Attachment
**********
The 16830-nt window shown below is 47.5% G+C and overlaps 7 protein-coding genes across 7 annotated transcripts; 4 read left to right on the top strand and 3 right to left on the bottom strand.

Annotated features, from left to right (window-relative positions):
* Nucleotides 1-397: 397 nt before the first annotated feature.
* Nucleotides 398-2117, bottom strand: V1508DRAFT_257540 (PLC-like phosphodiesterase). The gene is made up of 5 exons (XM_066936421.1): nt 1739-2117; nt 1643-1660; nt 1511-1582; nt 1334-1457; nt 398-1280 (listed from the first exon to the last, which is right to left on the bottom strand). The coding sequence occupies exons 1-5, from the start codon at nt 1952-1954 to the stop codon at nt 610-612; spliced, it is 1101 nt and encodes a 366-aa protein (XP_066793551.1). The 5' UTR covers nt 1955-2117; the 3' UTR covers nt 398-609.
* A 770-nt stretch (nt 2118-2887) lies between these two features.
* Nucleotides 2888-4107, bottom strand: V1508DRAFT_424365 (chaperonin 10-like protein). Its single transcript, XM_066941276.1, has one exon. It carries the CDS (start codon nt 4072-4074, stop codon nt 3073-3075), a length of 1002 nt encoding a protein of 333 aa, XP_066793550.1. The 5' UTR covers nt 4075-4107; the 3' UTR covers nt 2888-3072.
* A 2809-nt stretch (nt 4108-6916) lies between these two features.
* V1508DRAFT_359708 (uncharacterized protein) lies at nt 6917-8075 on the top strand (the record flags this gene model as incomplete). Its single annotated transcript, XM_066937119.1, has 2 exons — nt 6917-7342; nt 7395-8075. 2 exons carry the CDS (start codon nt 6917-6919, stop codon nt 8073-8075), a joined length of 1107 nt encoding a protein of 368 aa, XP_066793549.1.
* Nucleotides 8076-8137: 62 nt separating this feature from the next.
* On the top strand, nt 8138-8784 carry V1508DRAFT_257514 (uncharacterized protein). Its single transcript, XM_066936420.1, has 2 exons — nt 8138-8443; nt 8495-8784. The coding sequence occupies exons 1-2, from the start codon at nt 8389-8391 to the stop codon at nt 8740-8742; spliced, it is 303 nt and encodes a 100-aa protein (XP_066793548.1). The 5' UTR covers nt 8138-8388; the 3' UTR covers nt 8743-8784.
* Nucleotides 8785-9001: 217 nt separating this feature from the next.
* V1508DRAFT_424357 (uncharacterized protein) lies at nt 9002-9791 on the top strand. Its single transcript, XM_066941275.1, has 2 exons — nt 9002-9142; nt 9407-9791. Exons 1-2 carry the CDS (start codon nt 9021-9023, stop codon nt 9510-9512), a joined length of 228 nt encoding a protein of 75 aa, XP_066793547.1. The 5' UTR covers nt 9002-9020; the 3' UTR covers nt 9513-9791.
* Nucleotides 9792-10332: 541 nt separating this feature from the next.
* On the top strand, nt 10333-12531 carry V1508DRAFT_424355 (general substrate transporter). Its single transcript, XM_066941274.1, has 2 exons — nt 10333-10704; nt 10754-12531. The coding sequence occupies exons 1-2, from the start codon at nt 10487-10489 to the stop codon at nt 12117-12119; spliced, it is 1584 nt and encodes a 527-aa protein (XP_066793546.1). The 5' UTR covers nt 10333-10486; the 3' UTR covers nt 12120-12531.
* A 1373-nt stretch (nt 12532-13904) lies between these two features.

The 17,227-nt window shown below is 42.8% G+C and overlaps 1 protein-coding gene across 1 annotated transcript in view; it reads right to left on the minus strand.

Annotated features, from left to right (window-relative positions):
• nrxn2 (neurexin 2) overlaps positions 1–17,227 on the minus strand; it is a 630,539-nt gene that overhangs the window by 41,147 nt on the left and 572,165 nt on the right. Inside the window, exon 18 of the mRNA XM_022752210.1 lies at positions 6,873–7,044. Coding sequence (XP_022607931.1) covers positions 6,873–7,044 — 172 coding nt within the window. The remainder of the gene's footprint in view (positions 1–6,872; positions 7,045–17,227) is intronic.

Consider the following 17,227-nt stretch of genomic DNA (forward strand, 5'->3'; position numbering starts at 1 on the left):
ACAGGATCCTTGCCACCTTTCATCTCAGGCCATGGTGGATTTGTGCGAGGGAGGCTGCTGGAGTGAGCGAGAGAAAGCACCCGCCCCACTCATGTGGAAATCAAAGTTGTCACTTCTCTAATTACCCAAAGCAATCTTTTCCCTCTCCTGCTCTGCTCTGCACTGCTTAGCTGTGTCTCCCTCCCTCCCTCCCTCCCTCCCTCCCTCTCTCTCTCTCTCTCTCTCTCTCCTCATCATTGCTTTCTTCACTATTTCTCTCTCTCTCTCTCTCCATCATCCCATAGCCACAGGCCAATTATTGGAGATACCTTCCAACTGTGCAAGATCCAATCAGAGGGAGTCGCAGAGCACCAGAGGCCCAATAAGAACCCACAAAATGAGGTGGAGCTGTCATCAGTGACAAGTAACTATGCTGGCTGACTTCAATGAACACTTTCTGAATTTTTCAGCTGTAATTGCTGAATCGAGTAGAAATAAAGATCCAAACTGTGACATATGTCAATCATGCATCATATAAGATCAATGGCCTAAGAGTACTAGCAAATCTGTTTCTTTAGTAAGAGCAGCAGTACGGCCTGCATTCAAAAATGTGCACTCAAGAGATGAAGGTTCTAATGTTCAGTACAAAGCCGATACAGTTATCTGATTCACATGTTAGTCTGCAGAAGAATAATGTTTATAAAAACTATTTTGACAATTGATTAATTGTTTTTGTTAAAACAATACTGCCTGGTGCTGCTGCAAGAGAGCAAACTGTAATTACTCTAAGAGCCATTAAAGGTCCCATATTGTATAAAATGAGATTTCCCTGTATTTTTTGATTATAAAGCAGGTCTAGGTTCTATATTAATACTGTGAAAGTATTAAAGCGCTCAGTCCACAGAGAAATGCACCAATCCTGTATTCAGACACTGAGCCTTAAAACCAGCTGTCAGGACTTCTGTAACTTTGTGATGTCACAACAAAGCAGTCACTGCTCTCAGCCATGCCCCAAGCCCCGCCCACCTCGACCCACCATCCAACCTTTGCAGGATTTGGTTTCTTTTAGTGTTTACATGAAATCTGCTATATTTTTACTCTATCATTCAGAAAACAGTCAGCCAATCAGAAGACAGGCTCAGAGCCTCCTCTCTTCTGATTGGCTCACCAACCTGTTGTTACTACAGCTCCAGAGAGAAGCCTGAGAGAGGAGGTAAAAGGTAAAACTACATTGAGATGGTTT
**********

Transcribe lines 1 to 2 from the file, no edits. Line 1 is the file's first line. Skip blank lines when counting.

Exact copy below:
The 16830-nt window shown below is 47.5% G+C and overlaps 7 protein-coding genes across 7 annotated transcripts; 4 read left to right on the top strand and 3 right to left on the bottom strand.

Annotated features, from left to right (window-relative positions):